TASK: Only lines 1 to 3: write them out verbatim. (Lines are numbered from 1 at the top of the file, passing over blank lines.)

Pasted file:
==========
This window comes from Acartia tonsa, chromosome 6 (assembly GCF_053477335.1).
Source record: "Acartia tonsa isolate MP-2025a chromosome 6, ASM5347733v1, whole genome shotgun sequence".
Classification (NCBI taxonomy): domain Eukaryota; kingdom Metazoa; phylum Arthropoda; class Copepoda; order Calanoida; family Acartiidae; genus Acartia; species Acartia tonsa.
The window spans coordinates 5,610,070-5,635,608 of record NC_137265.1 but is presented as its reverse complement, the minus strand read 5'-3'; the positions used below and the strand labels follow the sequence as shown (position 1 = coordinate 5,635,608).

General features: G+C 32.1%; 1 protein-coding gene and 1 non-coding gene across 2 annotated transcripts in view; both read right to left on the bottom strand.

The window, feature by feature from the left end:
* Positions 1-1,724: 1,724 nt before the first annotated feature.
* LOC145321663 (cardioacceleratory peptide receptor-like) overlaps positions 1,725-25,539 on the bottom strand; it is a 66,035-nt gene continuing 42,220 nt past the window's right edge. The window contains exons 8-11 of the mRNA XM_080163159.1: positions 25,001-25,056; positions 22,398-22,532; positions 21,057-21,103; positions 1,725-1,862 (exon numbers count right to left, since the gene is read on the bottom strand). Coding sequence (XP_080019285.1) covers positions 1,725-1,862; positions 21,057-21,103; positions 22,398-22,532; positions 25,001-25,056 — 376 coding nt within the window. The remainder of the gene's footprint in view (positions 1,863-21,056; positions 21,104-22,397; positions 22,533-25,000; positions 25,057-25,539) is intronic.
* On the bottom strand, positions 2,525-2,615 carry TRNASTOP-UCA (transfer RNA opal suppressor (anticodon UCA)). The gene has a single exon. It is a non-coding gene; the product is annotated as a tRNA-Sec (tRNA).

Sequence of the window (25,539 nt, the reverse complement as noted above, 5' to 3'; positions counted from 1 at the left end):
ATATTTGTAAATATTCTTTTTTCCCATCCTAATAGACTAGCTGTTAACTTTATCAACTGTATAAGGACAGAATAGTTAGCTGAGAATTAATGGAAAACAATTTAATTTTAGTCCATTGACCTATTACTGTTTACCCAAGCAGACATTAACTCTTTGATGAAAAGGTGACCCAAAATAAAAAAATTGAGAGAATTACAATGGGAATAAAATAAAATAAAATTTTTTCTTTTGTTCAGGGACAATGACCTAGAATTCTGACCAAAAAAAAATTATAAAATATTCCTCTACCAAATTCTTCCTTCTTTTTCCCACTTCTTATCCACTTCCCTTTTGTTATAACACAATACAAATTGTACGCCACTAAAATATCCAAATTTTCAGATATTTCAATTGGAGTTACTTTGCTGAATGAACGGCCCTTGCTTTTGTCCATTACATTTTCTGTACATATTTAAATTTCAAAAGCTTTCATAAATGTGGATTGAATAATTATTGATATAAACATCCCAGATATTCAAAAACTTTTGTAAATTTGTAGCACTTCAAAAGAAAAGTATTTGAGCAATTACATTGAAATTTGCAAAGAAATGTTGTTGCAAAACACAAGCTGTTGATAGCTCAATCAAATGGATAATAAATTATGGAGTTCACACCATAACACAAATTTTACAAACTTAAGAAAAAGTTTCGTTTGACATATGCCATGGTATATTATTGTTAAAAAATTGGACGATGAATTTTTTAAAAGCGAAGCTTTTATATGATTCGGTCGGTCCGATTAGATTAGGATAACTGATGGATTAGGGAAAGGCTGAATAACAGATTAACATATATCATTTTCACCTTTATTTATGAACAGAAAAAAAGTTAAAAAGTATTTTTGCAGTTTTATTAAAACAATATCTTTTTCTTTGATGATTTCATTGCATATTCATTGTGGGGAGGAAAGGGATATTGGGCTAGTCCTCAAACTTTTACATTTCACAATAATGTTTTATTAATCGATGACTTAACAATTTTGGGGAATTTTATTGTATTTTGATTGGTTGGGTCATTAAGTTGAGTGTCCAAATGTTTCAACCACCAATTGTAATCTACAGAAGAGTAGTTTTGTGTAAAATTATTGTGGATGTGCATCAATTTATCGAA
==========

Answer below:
This window comes from Acartia tonsa, chromosome 6 (assembly GCF_053477335.1).
Source record: "Acartia tonsa isolate MP-2025a chromosome 6, ASM5347733v1, whole genome shotgun sequence".
Classification (NCBI taxonomy): domain Eukaryota; kingdom Metazoa; phylum Arthropoda; class Copepoda; order Calanoida; family Acartiidae; genus Acartia; species Acartia tonsa.